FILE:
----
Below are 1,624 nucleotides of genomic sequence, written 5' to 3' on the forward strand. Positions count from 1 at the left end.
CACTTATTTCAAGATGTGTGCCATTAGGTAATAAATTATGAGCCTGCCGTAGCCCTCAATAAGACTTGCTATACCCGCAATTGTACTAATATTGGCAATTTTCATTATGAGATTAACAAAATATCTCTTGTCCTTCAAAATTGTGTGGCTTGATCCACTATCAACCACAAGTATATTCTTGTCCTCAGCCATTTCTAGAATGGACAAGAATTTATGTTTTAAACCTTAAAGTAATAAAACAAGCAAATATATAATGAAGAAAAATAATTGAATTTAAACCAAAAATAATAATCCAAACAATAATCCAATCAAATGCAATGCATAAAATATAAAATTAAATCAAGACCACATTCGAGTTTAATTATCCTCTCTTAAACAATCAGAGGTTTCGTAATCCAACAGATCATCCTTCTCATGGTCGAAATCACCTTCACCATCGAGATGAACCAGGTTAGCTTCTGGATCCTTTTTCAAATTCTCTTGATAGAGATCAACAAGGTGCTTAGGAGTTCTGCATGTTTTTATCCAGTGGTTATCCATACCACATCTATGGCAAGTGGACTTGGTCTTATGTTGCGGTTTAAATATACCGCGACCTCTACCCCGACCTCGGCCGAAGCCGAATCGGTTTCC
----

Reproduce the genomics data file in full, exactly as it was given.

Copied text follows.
Below are 1,624 nucleotides of genomic sequence, written 5' to 3' on the forward strand. Positions count from 1 at the left end.
CACTTATTTCAAGATGTGTGCCATTAGGTAATAAATTATGAGCCTGCCGTAGCCCTCAATAAGACTTGCTATACCCGCAATTGTACTAATATTGGCAATTTTCATTATGAGATTAACAAAATATCTCTTGTCCTTCAAAATTGTGTGGCTTGATCCACTATCAACCACAAGTATATTCTTGTCCTCAGCCATTTCTAGAATGGACAAGAATTTATGTTTTAAACCTTAAAGTAATAAAACAAGCAAATATATAATGAAGAAAAATAATTGAATTTAAACCAAAAATAATAATCCAAACAATAATCCAATCAAATGCAATGCATAAAATATAAAATTAAATCAAGACCACATTCGAGTTTAATTATCCTCTCTTAAACAATCAGAGGTTTCGTAATCCAACAGATCATCCTTCTCATGGTCGAAATCACCTTCACCATCGAGATGAACCAGGTTAGCTTCTGGATCCTTTTTCAAATTCTCTTGATAGAGATCAACAAGGTGCTTAGGAGTTCTGCATGTTTTTATCCAGTGGTTATCCATACCACATCTATGGCAAGTGGACTTGGTCTTATGTTGCGGTTTAAATATACCGCGACCTCTACCCCGACCTCGGCCGAAGCCGAATCGGTTTCC